Nothing is more important than the safety of pupils and teachers.
We’ve allocated over £15 billion since 2015 for keeping schools all over the country in good condition. That includes £1.8 billion for the 2023-24 financial year.
Most of the funds are given to local authorities, large multi-academy trusts, and large voluntary aided school groups, to invest in maintaining and improving the condition of their schools.
The rest of the funds are targeted on essential maintenance projects at small and stand-alone academy trusts, other voluntary aided schools, and sixth-form colleges.
We regularly monitor the condition of school buildings across England, and our recent condition survey shows that over 95 percent of the grades given to the different elements of buildings assessed were As and Bs – meaning they’re in a good or satisfactory condition.
Here’s what you need to know.
What is the School Rebuilding Programme?
Over this decade, our School Rebuilding Programme is transforming 500 schools in the most need of renovation.
Schools are selected for the programme according to their condition.
We have already selected the first 400 projects and currently, average project durations have either been completed on time or ahead of schedule.
A list of confirmed projects is available, including information on when each was announced.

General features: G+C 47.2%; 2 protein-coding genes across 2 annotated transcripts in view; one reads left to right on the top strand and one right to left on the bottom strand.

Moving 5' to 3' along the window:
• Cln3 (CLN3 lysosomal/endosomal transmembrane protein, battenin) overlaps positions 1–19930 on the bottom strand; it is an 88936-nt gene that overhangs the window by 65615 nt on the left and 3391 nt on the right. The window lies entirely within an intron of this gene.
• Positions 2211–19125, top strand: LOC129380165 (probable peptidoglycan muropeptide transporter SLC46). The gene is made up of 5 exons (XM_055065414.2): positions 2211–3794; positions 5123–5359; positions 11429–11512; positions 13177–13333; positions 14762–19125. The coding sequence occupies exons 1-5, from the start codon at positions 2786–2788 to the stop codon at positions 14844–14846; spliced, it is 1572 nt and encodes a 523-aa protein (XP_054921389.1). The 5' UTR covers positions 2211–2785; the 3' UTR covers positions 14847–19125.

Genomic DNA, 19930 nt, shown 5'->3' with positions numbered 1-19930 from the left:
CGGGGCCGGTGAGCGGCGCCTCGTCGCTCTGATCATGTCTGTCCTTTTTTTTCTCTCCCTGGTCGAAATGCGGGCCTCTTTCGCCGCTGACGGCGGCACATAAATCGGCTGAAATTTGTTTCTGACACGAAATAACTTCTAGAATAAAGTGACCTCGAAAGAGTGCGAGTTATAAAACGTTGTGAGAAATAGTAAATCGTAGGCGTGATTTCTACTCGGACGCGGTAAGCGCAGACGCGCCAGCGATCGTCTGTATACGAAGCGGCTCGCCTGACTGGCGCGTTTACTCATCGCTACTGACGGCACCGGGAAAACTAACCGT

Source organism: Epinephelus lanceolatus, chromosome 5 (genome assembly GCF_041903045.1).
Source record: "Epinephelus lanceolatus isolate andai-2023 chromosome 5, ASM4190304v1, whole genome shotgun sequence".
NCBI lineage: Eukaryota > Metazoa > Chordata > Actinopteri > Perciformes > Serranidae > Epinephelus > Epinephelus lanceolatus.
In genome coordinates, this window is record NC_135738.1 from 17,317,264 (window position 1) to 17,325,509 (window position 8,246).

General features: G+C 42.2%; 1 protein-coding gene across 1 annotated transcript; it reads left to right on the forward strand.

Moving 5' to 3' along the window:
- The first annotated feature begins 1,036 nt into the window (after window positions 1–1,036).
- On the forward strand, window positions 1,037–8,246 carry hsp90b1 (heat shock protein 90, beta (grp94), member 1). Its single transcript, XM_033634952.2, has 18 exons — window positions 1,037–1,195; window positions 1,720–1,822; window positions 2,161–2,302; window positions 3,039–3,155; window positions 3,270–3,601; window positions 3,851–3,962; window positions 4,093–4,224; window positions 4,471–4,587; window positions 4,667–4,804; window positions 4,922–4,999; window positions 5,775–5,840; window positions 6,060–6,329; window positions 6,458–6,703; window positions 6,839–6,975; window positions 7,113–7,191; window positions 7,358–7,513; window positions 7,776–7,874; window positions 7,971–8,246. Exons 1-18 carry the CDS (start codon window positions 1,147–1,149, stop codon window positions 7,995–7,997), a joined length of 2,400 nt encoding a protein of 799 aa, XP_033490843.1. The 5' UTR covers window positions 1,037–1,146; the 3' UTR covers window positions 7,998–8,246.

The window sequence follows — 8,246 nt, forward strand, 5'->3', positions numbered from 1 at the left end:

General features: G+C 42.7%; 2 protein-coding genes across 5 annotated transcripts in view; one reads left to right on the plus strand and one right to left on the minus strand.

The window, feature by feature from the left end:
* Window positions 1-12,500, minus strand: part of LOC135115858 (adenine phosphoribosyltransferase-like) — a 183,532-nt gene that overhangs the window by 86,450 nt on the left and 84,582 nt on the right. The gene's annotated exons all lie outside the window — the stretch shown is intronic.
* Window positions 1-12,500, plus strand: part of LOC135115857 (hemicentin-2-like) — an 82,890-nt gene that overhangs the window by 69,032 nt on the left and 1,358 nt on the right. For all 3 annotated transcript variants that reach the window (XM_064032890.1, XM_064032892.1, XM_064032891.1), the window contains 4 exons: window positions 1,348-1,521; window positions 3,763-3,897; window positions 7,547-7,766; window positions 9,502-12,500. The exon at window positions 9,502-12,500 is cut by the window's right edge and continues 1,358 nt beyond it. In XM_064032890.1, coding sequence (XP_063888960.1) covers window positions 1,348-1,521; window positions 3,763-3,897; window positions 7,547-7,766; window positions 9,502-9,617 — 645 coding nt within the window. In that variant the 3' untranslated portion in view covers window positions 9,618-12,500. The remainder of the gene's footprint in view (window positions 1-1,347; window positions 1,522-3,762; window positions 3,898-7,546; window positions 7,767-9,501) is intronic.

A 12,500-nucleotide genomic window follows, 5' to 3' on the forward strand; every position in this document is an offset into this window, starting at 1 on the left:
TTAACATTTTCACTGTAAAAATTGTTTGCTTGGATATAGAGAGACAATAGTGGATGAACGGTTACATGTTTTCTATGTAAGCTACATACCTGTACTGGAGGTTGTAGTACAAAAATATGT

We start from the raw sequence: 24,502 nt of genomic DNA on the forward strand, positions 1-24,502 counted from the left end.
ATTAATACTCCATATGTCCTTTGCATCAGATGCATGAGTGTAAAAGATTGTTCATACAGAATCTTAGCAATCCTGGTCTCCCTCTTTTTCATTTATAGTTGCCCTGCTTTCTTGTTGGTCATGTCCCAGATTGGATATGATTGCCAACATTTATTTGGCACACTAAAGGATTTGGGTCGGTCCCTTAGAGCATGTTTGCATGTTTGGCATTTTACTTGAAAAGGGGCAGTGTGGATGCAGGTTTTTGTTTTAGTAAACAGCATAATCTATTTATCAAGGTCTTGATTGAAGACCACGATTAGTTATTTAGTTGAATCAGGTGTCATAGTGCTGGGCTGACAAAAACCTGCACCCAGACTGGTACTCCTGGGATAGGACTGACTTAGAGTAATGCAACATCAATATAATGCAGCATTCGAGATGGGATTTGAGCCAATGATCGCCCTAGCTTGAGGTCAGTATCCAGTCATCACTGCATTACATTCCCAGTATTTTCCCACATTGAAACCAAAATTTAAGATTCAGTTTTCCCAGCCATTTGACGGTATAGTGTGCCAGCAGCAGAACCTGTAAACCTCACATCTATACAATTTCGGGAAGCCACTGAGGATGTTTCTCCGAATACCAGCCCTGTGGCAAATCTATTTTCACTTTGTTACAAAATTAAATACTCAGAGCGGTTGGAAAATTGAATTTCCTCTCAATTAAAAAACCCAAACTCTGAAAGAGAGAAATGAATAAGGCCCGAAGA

How are you supporting schools where there is RAAC?
Last year, to ensure schools continue to be safe for staff and pupils, we changed our approach to managing a building material found in some school buildings and other education settings, known as Reinforced Autoclaved Aerated Concrete (RAAC).
The new guidance advises education settings to vacate areas that are known to contain RAAC, unless or until suitable mitigations are in place.
As of 27 November, there are 231 schools and colleges with confirmed RAAC. Thanks to the hard work of education leaders and local councils, 99% were providing full time face-to-face education for all pupils. 3 settings had hybrid arrangements in place – they are all now in full time face-to-face education for all pupils.
Every school or college with confirmed RAAC is assigned dedicated support from our team of caseworkers.
Project delivery teams are on site to support schools and colleges to implement mitigation plans. They work with them to put in place a bespoke plan that supports face-to-face education for all pupils as soon as possible based on their circumstances.
The government is funding the emergency mitigation work needed to make buildings safe. All reasonable requests for additional help with revenue costs, like transport to locations or temporarily renting a local hall, are being approved.
The government is funding longer-term refurbishment or rebuilding projects to rectify the issue where RAAC is identified in schools. Schools and colleges will either be offered capital grants to fund refurbishment work to permanently remove RAAC, or rebuilding projects where these are needed, including through the School Rebuilding Programme.
Will schools with RAAC get support for exams?
We have been working at pace with schools to identify RAAC and support them to minimise disruption to pupils’ education.
That includes working with schools and colleges to put in place a bespoke plan that supports all pupils based on their circumstances. We are taking every step possible to remove any obstacles to learning.
For some schools, this may include supporting them to provide extra education support for their pupils.
Alongside Ofqual, we have been working with Awarding Bodies to help them liaise with affected schools.